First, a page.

Be aware of your domain and IP reputation, check your sending reputation, and take stepts to improve email deliverability if necessary. 

Using a reputable email service provider, maintaining a clean mailing list, and avoiding spam trigger words in your email content all help to improve domain and IP reputation.

 

Factors that Build Your Domain Reputation

Domain reputation is essential for any business wanting to rank highly on search engine results pages (SERPs). A robust and enhanced domain reputation gives you an edge over the competition, helps attract more organic traffic, and leads to more lead-to-customer conversions.

Many factors contribute to a domain’s reputation, including:

Blocklisting

Blocklists are lists of websites that have been flagged as untrustworthy or engaging in shady practices. If you’re on a blocklist, it can cause your domain reputation to take a hit.

Spam Traps

Another critical factor is how many spam traps your website has triggered. Spam traps are email or web addresses that anti-spam organizations set up to catch spammers. If these addresses get bulk emails from your domain, it can negatively affect your domain reputation.

Consistency

When you send transactional or marketing emails from a company domain, it’s crucial to stay consistent in your efforts. Let’s say you send 200 emails every week and then suddenly switch to 10,000. ESPs could mark this activity as abnormal. Let’s further dissect the consistency principle:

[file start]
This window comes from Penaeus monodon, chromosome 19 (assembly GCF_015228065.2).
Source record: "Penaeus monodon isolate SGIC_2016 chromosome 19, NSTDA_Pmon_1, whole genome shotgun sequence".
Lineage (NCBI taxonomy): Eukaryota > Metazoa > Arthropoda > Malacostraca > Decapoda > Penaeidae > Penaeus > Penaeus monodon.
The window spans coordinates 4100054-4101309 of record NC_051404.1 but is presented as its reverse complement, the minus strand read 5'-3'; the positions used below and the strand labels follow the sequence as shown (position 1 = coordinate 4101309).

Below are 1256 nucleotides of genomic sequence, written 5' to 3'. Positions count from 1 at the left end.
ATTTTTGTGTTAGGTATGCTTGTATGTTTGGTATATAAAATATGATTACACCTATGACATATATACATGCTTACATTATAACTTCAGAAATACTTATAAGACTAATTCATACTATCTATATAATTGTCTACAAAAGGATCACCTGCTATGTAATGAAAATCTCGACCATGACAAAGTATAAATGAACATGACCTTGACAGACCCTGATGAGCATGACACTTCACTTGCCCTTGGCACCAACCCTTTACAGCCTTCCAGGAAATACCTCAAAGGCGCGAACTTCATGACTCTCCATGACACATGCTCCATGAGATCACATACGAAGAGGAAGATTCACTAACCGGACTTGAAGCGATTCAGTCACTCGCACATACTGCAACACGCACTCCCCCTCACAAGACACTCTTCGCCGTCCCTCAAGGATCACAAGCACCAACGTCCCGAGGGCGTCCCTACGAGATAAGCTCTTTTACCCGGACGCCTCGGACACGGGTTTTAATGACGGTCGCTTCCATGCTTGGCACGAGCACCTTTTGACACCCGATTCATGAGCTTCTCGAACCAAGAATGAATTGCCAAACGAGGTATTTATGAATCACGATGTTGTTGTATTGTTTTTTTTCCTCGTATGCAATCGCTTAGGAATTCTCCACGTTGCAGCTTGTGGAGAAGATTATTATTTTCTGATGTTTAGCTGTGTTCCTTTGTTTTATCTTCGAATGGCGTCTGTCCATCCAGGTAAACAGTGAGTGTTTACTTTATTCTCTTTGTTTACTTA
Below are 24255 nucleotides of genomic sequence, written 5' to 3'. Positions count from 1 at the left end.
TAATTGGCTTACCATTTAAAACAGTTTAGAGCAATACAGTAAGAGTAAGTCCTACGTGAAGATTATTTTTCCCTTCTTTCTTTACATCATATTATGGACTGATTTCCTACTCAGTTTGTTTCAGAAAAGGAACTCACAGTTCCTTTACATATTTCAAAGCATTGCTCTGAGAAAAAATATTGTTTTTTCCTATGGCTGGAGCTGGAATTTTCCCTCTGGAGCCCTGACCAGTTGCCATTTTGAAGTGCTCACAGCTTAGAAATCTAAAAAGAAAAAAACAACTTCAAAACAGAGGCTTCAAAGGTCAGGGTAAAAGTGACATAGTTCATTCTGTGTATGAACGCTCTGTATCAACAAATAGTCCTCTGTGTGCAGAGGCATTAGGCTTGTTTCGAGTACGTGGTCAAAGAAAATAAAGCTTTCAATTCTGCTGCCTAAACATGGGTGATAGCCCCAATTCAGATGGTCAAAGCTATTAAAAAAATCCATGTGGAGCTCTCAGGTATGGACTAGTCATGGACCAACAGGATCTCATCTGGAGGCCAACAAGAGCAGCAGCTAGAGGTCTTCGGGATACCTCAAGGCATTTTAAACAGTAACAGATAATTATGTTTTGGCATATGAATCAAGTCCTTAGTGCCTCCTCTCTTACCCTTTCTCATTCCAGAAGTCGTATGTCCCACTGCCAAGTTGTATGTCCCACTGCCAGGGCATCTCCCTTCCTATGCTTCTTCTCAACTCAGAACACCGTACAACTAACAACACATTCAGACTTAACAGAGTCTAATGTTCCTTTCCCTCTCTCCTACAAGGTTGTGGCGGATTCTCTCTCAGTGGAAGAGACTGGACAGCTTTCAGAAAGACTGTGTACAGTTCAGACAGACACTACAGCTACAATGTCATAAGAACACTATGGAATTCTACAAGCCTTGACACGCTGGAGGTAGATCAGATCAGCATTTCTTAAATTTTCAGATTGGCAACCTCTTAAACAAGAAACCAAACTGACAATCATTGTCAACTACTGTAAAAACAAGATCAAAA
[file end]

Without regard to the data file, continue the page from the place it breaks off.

• Time: This aspect is about your domain age, sending frequency, and schedule consistency.
  • Volume: Drastic differences in the number of emails sent in a given period can drop domain reputation and result in poor deliverability rates. Warming up your outbound email account is crucial for improving this metric.
  • Content quality: The quality of your content is also a significant factor. Your domain reputation decreases if you send emails containing sketchy and low-quality offers, poor grammar, and spam words.

Poor Engagement

Remember the craze around the iOS 15 update in 2021? Email marketers feared that open rates were a thing of the past, and mostly moved away from it. But honestly, when has open rate been an engagement metric that made full sense?

If you have enough unique opens, adequate conversions, and a low bounce rate, it’s a fantastic indicator of good engagement. Creating relevant and quality email content has the power to transform your domain reputation, too. 

Domain Age

In most cases, older domains tend to have better standing (if they don’t have historical baggage in spam and blocklists). Newer domains don’t have the luxury of time to have proven themselves as trustworthy. If you’re just starting, don’t worry— there are ways to offset the lack of age with other factors (like high-quality content).

 

Conclusion

Domain reputation is a complex topic, and several factors influence it. To maintain a positive domain reputation and ensure good email deliverability, keep the factors we discussed in mind and work proactively to avoid any negative ones.

With a solid understanding of domain reputation and its many aspects, you’ll be well on your way to improving your website’s domain reputation and ensuring that search engines see it as trustworthy and credible.